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Modeling past and future glacial floods in northern Greenland

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IMAGE: An outlet stream from Qaanaaq Glacier flooded in August 2016, destroying the road to the airport (Ken Kondo, et al. Journal of Glaciology. February 17, 2021). view more 

Credit: Ken Kondo, et al. Journal of Glaciology. February 17, 2021

Hokkaido University researchers have clarified different causes of past glacial river floods in the far north of Greenland, and what it means for the region’s residents as the climate changes.

The river flowing from the Qaanaaq Glacier in northwest Greenland flooded in 2015 and 2016, washing out the only road connecting the small village of Qaanaaq and its 600 residents to the local airport. What caused the floods was unclear at the time. Now, by combining physical field measurements and meteorological data into a numerical model, researchers at Japan’s Hokkaido University have some answers. They published their findings in the Journal of Glaciology.

In 2015, a combination of warm temperatures and strong winds led to a rapid increase in the Qaanaaq Glacier melting. In 2016, the culprit was different: torrential rainfall, which seldom occurs in the region, was the primary driver of the flooding. Both flooding events happened in August, at the end of the summer when most of the snow covering the glacier had melted, leaving the glacier’s ice exposed.

“There was nothing to absorb either melting ice water or rainfall, so it all flowed directly into the river,” explains Professor Shin Sugiyama, a glacier researcher at Hokkaido University’s Institute of Low Temperature Science.

Sugiyama and colleagues, including from Hokkaido University’s Arctic Research Center, have been studying the Qaanaaq Glacier for about a decade. This is unique because the remote, rugged area is difficult to access, and so most research on Greenland glacial melting has taken place in the southern part of the island.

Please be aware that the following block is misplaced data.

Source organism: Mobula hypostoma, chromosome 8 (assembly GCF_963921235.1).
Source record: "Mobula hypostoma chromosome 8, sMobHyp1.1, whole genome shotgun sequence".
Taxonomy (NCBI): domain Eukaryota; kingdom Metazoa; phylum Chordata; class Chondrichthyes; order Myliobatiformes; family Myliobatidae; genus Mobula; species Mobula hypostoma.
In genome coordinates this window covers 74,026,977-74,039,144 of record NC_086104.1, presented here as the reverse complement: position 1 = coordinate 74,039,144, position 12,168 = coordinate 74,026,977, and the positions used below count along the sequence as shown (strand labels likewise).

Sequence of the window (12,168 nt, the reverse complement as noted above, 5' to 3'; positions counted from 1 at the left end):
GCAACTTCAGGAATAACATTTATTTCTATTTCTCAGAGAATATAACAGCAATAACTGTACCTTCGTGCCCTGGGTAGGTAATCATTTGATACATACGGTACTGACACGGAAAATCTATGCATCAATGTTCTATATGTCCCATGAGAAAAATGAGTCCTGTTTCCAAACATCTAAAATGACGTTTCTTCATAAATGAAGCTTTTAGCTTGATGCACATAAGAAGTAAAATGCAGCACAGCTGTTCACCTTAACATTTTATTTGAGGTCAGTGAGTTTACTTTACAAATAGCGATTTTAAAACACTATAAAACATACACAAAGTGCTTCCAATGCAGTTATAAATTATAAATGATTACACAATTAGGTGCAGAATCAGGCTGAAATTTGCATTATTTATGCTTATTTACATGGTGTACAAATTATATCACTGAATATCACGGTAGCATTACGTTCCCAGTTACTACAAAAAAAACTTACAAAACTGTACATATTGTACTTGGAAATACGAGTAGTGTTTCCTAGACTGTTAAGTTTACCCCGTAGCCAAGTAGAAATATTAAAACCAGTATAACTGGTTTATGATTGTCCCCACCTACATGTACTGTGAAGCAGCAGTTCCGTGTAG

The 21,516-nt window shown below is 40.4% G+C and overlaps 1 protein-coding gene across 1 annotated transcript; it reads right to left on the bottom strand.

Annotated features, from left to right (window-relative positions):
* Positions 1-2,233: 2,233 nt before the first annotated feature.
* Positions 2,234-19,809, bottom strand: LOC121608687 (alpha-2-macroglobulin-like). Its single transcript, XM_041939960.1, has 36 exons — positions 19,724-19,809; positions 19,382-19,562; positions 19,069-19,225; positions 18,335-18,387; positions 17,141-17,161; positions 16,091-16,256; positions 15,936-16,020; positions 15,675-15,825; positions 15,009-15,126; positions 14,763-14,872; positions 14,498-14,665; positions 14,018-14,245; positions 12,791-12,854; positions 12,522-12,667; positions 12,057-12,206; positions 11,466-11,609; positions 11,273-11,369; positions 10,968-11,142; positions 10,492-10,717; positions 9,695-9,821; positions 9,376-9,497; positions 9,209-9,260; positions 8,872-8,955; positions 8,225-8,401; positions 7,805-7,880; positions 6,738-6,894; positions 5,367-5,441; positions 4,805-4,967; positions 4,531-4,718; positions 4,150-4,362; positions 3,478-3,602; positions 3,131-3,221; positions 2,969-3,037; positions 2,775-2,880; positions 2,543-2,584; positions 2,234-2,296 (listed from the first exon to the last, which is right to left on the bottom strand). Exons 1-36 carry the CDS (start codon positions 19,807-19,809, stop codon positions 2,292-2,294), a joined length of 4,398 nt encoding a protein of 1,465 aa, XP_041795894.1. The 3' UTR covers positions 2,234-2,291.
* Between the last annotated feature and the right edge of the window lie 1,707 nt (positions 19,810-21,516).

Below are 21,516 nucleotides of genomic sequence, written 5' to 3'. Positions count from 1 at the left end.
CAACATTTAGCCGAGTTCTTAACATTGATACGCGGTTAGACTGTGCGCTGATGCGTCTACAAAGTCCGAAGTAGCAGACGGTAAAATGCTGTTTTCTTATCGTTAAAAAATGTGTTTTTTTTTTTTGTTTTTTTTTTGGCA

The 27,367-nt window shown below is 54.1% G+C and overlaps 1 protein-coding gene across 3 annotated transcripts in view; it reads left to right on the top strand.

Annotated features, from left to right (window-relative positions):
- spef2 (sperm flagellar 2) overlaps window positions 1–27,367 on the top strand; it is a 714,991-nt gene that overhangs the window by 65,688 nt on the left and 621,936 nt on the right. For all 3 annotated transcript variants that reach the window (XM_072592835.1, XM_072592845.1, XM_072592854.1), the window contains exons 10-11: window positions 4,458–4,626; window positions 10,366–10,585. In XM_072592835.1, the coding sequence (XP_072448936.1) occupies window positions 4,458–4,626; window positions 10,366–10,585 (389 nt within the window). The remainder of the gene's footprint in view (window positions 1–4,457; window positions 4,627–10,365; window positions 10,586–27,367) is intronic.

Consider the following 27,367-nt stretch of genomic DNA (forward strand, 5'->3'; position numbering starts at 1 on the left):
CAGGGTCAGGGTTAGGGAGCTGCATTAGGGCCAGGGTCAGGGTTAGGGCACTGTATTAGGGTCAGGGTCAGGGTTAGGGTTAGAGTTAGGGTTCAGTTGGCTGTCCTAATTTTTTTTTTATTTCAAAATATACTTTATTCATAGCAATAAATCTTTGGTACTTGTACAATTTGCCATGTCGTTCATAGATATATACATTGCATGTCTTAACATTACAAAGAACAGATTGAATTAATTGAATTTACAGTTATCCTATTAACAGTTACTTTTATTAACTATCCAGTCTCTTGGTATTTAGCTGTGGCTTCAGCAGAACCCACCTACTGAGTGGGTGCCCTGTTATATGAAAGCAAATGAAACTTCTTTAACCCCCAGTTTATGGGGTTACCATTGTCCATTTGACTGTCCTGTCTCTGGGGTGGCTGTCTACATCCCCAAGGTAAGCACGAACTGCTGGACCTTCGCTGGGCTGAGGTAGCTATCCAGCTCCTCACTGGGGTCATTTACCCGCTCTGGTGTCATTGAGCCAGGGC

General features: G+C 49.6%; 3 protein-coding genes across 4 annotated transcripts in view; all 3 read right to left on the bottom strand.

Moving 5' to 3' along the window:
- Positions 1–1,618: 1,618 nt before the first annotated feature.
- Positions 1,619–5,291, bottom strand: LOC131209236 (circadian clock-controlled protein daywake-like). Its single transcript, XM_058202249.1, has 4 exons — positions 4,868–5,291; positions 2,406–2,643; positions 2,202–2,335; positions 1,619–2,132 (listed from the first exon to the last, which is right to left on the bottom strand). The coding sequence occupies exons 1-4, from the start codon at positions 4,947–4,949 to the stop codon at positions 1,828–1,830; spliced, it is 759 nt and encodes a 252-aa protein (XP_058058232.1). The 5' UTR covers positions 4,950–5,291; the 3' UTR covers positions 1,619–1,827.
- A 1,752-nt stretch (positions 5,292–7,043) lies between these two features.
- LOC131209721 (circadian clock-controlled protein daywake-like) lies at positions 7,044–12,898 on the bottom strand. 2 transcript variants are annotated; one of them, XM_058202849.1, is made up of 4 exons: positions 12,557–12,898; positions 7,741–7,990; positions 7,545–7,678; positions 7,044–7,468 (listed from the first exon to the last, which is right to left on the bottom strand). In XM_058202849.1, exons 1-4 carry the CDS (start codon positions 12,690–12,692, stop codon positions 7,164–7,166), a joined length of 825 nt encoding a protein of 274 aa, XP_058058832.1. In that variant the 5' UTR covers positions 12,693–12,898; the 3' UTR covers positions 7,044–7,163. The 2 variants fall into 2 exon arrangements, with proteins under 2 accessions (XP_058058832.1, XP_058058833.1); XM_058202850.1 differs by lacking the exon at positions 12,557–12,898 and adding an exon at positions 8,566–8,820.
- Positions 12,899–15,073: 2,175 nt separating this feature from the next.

For this study, a team of scientists including Ken Kondo, a Ph.D. candidate at Hokkaido University and first author of the paper, visited Qaanaaq every summer from 2016 to 2019 to take measurements on the glacier, including snow and ice accumulation and melting. They also measured river flow levels beginning in 2017. The researchers also collected historical information on air temperature, wind speed, and rainfall. They used the data to build a model and reconstruct the past flooding events, revealing the precise causes.

The team then used the model to predict flooding risks over the next century, if temperatures rise by 4°C by 2100 and rainfall increases, as is expected with continuing climate changes. The model predicts water levels in the river from the Qaanaaq Glacier will be three times higher in 2100 than today.

“These results indicate that the risk of flooding will increase in Qaanaaq,” Kondo says. “We can also extrapolate that similar risks will apply across the Arctic region.”

About 80% of the area of Greenland, located in the Arctic, is covered with ice, and more than 50,000 people live in a small area between glaciers and the sea. Glacier runoff rivers that flow near settlements provide freshwater needed for daily life, but also cause flooding. The researchers hope that the insights gained from the model can help residents plan for future floods and mitigate potential damage.

“We plan to continue our research in Qaanaaq and to refine our flood risk model,” Sugiyama says. “We want to better understand how environmental changes in the Arctic impact ecology and human society, and contribute to the sustainable development of Greenland.”

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